Thursday, February 23, 2012

Noodling Housing

A lot of news has passed over my desk regarding housing, on both national and local (California) levels. Some good, some questionable, and some just head-scratchers. The engine that will drive this economy out of its depression is housing and construction. I posted numerous blogs about this subject during the past year and it’s this collapse that has been the basis for much our ruin. And as I’ve also stated: “All aspects of the industry from development, consumers, and financials, bear responsibly.” I’m reminded of the story on the news recently where we are listening, teary eyed, to the tragic foreclosure of a single mother’s house.  But it does lose some heart-tugging when she does admit she took out hundreds of thousands of dollars in “equity,” for what, I’m not sure. But it certainly wasn’t a predatory lender that made her do it. But I digress, and here we go.

Home Prices Drop and When will They Stop
To be honest, it will stop when there is some balance in the market and foreclosures have reverted to norm. We are continuing to experience a market where 35% of sales are either foreclosures or short sales. We will see ongoing foreclosures for the next year – at least that’s my take. With no pressure on the upside, prices will drop until they can’t (a wise economist said that). Go HERE for a good look at the overall market nationally.

This is also a good update on the foreclosure activity from a usual good source.

It Takes a Tree to Build a House
I came across the following diagram that shows in a diagrammatic tree the current state of the housing market – while more than enough questions arise from terms such as “others” and the source itself, Goldman Sachs, it’s still a beginning point (HERE)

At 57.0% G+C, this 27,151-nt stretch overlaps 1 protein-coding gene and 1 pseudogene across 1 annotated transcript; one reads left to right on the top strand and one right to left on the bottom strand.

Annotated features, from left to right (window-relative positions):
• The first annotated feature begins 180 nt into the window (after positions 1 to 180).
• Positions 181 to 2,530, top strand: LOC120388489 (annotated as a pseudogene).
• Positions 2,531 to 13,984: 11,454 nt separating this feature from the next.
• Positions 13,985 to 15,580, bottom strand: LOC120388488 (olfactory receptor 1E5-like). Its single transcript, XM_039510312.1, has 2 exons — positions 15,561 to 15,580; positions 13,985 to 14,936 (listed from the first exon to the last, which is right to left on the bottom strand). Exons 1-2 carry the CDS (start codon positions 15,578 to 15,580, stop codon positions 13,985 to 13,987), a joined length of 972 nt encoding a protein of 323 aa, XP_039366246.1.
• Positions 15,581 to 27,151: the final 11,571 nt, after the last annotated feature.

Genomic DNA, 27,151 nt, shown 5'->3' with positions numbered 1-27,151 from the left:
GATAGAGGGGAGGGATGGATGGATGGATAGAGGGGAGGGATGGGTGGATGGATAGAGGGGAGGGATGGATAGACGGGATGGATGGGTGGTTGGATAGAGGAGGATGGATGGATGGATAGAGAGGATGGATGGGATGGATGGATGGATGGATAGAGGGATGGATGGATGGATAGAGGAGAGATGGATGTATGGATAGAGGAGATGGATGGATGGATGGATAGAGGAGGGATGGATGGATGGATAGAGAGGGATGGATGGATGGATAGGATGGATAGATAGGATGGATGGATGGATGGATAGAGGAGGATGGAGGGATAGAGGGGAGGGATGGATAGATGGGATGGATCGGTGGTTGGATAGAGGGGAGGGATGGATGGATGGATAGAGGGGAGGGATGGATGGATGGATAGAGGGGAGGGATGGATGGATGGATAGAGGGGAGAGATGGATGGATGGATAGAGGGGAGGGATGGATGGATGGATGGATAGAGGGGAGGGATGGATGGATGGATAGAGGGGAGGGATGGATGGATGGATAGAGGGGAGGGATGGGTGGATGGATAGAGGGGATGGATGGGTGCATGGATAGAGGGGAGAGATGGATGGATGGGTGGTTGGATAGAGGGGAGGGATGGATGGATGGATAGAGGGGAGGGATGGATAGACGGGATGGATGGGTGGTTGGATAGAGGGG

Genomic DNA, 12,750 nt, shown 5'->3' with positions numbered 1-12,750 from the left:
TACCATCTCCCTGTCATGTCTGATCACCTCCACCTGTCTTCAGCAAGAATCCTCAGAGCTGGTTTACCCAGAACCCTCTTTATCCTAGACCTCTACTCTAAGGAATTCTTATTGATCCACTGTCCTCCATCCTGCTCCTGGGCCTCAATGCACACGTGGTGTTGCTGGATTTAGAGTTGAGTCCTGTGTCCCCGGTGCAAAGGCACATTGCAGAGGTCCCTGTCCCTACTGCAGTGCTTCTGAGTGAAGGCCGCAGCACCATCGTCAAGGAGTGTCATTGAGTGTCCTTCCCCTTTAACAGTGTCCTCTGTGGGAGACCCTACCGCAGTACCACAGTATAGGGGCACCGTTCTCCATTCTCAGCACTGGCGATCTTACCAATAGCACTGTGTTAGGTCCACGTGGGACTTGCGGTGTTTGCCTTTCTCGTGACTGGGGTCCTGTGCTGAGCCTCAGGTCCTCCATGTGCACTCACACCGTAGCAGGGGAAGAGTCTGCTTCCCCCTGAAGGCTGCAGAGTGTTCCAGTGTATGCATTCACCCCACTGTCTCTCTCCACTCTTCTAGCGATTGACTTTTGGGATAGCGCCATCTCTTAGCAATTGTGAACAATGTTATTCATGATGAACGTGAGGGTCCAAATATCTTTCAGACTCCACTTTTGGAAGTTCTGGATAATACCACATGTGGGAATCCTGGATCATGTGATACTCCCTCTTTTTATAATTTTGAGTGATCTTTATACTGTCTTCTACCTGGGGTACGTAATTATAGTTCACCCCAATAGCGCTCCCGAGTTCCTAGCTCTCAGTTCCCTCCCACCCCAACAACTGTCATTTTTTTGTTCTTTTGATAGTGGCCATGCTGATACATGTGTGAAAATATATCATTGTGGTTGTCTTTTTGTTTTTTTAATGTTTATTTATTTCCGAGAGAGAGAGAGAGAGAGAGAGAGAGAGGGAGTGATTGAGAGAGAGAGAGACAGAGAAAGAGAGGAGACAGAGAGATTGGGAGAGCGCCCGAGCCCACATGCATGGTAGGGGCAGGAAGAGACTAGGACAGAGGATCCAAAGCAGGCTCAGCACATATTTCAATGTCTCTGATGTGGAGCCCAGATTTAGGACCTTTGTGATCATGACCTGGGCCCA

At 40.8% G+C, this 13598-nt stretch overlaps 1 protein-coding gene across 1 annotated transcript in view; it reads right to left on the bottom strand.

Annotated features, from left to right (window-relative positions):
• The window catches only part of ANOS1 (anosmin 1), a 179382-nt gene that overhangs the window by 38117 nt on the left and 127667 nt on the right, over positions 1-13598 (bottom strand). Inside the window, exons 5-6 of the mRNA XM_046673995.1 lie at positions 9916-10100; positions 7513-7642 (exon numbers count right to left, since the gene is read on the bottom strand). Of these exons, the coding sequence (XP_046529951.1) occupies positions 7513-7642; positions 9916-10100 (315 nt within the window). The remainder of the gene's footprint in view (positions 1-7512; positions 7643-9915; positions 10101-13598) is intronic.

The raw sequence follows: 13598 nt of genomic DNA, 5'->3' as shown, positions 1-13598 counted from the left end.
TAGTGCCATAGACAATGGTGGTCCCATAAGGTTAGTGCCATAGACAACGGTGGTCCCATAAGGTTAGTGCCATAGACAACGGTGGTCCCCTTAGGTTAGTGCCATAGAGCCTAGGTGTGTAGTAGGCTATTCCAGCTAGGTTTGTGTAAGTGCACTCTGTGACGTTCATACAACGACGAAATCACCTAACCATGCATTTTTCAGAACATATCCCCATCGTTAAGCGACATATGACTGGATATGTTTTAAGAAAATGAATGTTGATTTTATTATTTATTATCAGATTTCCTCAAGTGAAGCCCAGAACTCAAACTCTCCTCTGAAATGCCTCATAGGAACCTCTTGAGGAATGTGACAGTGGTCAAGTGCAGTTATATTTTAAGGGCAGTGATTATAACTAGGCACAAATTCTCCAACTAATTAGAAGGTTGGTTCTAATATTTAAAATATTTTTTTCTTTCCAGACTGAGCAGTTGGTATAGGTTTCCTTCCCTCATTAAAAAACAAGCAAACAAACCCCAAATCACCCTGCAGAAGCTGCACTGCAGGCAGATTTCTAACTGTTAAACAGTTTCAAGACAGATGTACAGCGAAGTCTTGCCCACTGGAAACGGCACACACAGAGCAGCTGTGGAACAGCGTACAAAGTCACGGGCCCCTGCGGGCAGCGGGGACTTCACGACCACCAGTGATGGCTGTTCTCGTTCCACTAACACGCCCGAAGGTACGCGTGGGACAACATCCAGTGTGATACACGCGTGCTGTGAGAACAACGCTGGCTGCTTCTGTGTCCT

Housing Break Down by Goldman Sachs
Sympathy for the Suburbs
Diana Lind wrote an interesting essay on the suburbs for Next American City (HERE). She goes after the current exhibit at the Museum of Modern Art (MoMA) in NYC entitled Foreclosed. The idea of an exhibit on the suburbs by a bunch of New Yorkers is actually quite silly, but that didn’t stop them from putting it on. But then again the fearsome social experiment of the suburbs scares most urban dwellers. It’s those evil single family dwellers who brought down the economy, not the arrogant Wall Streeter’s. In the article Diana, quite rightly, points out the naivety and ignorance of the teams with regards to the suburbs. I suggest that you click on the various highlights in the Next American City article to get a fuller understanding. It is one of the best essays to attack those that know the least about the subject, good job Diana Lind. This is one of their answers to the troubles in suburbia, kind of humorous in a scary way.

 Use the Right-of-Way, Why not?

A Head Scratcher – Affordable Housing  - Its Time Has Passed
With the cost housing dropping and becoming more than affordable why is it that city’s still insist on an affordable housing component in a project – this is especially true in Northern California (where it is 82 degrees today). It has gotten to the point where a builder has to provide affordable units that are MORE expensive than a comparable unit in the same neighborhood. In Donna Kimura’s article (HERE)  all of this readjusting in the marketplace isn’t happening. Affordability is getting worse and worse and is in dire straits (liked the band though). Sheila Crowley, president of the National Low Income Housing Coalition (NLIHC) is in full, protect my job mode, when she states that the millions whose incomes are so low and whose housing costs are so high that all it would take is a few days out of work with a sick child to push them into homelessness. It isn’t an issue of cheap/affordable housing, the issue is who is providing the housing. It is also an issue of income. With housing more than 35% lower in some areas and even lower in others, affordability isn’t the issue.

Enough for now, I could go on and on. But I'm seeing some bright things beginning to show in the denser urban markets of the Bay Area, and in some of the senior housing markets as well. This last market is faced with a growing and needful market of Baby Boomers. 

This is a shot of the latest “suburban project” that we are doing with KB Home in Pleasanton, Ca. Other than the stairs (three stories over garage) they are quite nice.

KB Home In Pleasanton, California

Stay tuned . . . .

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